What motivates engineers?
Dec 17, 2021
From IT to Manufacturing, for many businesses their teams of engineers are their lifeblood. However, keeping engineers happy and motivated is not always the simplest feat. Especially during a skills shortage (https://www.twinfm.com/article/fm-careers-the-engineering-skills-shortage ) which is resulting in employers increasingly trying to out-offer one another in order to poach top talent.
While monetary remuneration is always going to be a big draw when it comes to recruitment. It is important to remember that engineers study for years to get into the profession due to a passion for the subject itself. This means that if you can keep your engineers happy and motivated in their day-to-day job, they are far less likely to start looking elsewhere. But just what exactly is it that motivates engineers to get up in the morning?
Autonomy to solve problems
At its very core engineering is about finding elegant solutions to complex problems. Whether that’s building a bridge or optimising a computer network, engineers relish being given the time and resources to create solutions. However, they also want the freedom to choose how they approach these problems, and do not appreciate feeling stifled by rigid working practices or overbearing control from above.
They want a feeling of ownership over the projects they work on, give them the freedom to make small decisions and the ability to influence senior decision makers.
Few people like to feel like each and every working day is the same. But this is especially true of engineers, if after a year or two an engineer feels like the challenge of their role has dissipated and it has become a little stale, it won’t be long until they start looking for another job that can better test their willpower.
Equally, no one likes to feel like they’re treading water to keep their head above an impossible workload. Managers then need to strike a fine balance between giving their engineers sufficient challenge to stay motivated, while also not overloading them with work. The secret to finding this balance? Communication.
When engineers have consistent, open, dialogue with their senior team they can report exactly how they’re feeling regarding various projects: you’ll know when they’re hankering for a challenge, and also when you need to ease off in order to help them achieve what they need to do.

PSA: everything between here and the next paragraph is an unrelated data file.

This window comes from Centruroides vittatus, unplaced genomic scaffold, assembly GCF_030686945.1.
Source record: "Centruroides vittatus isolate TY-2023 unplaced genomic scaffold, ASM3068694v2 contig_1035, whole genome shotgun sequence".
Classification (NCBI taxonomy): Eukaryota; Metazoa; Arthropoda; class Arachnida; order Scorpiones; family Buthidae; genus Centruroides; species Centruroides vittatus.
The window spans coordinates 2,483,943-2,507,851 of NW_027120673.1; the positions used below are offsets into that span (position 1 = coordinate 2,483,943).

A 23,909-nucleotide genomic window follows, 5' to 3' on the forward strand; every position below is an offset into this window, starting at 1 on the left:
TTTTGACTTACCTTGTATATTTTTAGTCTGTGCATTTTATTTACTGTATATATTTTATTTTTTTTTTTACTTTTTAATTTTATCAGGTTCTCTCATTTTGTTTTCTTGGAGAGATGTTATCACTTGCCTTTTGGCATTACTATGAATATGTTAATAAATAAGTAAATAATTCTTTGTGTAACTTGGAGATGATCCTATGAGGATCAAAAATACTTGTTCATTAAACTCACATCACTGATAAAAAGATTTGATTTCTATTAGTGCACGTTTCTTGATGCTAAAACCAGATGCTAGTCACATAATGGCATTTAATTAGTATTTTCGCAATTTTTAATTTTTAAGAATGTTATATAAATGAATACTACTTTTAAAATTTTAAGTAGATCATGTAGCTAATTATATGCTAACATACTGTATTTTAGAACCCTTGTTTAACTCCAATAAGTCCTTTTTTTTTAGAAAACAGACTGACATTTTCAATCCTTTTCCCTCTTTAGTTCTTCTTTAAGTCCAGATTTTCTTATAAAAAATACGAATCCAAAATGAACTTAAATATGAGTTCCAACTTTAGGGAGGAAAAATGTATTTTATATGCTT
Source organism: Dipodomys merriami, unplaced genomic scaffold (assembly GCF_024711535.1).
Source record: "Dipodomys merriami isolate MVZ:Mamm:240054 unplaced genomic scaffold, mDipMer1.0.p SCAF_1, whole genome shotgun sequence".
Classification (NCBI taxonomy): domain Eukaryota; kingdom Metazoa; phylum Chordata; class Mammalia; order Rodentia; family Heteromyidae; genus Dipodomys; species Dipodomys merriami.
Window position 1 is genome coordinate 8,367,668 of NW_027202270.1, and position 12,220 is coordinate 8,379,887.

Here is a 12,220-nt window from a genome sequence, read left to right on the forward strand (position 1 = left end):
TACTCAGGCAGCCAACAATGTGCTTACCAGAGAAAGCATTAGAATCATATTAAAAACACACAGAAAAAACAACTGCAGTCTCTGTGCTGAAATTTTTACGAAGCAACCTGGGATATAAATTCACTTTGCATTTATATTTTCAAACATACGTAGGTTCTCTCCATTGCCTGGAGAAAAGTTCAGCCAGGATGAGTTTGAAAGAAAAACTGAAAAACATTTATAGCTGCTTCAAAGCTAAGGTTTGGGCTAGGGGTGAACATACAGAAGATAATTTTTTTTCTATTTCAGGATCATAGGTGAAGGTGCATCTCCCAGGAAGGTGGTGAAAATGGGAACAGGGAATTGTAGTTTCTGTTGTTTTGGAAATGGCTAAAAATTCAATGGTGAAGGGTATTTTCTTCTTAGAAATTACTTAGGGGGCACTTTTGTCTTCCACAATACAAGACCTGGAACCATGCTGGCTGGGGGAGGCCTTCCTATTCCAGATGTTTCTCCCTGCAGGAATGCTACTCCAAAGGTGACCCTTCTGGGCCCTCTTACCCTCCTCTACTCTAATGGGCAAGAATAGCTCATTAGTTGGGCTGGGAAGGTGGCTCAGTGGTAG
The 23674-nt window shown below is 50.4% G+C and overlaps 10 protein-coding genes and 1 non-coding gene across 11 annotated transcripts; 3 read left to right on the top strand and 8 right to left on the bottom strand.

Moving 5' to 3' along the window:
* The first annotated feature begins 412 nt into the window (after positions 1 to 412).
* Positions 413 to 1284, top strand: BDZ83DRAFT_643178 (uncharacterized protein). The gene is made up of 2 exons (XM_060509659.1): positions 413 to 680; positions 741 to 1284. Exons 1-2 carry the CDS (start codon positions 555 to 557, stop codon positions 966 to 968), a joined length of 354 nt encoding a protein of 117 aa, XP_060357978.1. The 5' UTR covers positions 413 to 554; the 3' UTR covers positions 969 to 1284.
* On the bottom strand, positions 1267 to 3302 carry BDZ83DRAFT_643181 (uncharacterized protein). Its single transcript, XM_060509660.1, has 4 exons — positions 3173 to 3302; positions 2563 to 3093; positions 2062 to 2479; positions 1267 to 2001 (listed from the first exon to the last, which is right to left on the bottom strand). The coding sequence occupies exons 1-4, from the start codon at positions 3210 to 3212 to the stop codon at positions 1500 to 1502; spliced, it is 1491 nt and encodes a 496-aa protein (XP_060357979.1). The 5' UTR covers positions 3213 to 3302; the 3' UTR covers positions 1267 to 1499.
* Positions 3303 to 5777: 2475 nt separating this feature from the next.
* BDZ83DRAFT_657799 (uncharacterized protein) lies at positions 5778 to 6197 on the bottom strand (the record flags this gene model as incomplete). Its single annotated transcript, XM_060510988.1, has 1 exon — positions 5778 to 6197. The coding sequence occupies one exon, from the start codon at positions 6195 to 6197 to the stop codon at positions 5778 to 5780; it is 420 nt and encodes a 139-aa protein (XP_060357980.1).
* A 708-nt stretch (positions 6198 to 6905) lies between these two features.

Opportunity to learn
Whether they qualify as an engineer at university, or they complete a Higher Engineering Apprenticeship it takes around four years to get certified and can take even longer for some specialisations. Yet even after becoming certified, engineers are always looking for the opportunity to learn new skills and expertise.
The beauty of technology is the fact it is always changing, there will always be new and better ways to do things, and your engineers too will appreciate the ability to adapt with it. Providing continuous opportunities to learn new skills and develop further will not only stop engineers from looking elsewhere, but it will also make them better at their jobs and ultimately benefit your business just as much as them.
The number one reason why people leave a job is that there are better opportunities elsewhere, not necessarily better paid, but ones that move them up the ladder. This can be especially true of engineers. Engineering is a rigorously demanding role that requires a lot of dedication, in their very nature then engineers are highly motivated people, and you need to be able to match their motivation.
If an engineer is approached by a competitor who can offer them a more senior role, you’re unlikely to be able to get them to stay with you, unless you can match their offer. But what you can do is provide your engineers with a clear career development path, this cements in the mind the track they are on, and combats that ‘stuck in a rut’ feeling which leads to people looking for other jobs.
Looking for an engineering recruitment partner?
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